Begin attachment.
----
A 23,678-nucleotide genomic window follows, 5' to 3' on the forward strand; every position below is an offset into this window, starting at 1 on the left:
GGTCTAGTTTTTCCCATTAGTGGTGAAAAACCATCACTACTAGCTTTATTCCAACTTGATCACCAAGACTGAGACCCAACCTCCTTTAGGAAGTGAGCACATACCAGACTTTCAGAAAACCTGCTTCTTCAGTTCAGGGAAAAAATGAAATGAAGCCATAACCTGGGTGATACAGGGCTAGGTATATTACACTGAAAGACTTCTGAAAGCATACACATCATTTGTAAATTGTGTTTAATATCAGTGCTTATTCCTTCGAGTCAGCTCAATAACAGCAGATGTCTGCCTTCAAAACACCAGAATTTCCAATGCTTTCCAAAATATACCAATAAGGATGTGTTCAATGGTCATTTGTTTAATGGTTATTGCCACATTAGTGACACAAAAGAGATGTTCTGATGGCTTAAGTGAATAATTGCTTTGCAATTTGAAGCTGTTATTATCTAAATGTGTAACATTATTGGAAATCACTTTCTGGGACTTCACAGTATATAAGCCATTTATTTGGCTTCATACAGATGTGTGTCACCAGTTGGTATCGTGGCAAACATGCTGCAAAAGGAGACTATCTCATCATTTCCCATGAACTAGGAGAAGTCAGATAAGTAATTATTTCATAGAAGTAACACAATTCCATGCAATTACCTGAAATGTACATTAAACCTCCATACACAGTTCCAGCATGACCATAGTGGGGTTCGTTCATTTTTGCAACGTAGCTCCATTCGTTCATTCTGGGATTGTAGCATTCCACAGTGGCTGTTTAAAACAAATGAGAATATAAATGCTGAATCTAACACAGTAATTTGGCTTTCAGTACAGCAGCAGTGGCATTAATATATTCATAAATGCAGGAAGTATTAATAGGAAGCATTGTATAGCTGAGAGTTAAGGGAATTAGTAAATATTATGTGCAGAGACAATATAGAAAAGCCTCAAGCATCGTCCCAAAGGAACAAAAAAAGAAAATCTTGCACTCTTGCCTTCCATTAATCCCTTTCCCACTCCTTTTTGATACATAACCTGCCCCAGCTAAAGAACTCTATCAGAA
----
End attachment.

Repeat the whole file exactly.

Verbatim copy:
A 23,678-nucleotide genomic window follows, 5' to 3' on the forward strand; every position below is an offset into this window, starting at 1 on the left:
GGTCTAGTTTTTCCCATTAGTGGTGAAAAACCATCACTACTAGCTTTATTCCAACTTGATCACCAAGACTGAGACCCAACCTCCTTTAGGAAGTGAGCACATACCAGACTTTCAGAAAACCTGCTTCTTCAGTTCAGGGAAAAAATGAAATGAAGCCATAACCTGGGTGATACAGGGCTAGGTATATTACACTGAAAGACTTCTGAAAGCATACACATCATTTGTAAATTGTGTTTAATATCAGTGCTTATTCCTTCGAGTCAGCTCAATAACAGCAGATGTCTGCCTTCAAAACACCAGAATTTCCAATGCTTTCCAAAATATACCAATAAGGATGTGTTCAATGGTCATTTGTTTAATGGTTATTGCCACATTAGTGACACAAAAGAGATGTTCTGATGGCTTAAGTGAATAATTGCTTTGCAATTTGAAGCTGTTATTATCTAAATGTGTAACATTATTGGAAATCACTTTCTGGGACTTCACAGTATATAAGCCATTTATTTGGCTTCATACAGATGTGTGTCACCAGTTGGTATCGTGGCAAACATGCTGCAAAAGGAGACTATCTCATCATTTCCCATGAACTAGGAGAAGTCAGATAAGTAATTATTTCATAGAAGTAACACAATTCCATGCAATTACCTGAAATGTACATTAAACCTCCATACACAGTTCCAGCATGACCATAGTGGGGTTCGTTCATTTTTGCAACGTAGCTCCATTCGTTCATTCTGGGATTGTAGCATTCCACAGTGGCTGTTTAAAACAAATGAGAATATAAATGCTGAATCTAACACAGTAATTTGGCTTTCAGTACAGCAGCAGTGGCATTAATATATTCATAAATGCAGGAAGTATTAATAGGAAGCATTGTATAGCTGAGAGTTAAGGGAATTAGTAAATATTATGTGCAGAGACAATATAGAAAAGCCTCAAGCATCGTCCCAAAGGAACAAAAAAAGAAAATCTTGCACTCTTGCCTTCCATTAATCCCTTTCCCACTCCTTTTTGATACATAACCTGCCCCAGCTAAAGAACTCTATCAGAA